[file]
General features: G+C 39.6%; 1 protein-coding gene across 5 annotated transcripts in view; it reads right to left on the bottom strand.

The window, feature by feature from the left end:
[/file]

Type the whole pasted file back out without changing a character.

General features: G+C 39.6%; 1 protein-coding gene across 5 annotated transcripts in view; it reads right to left on the bottom strand.

The window, feature by feature from the left end: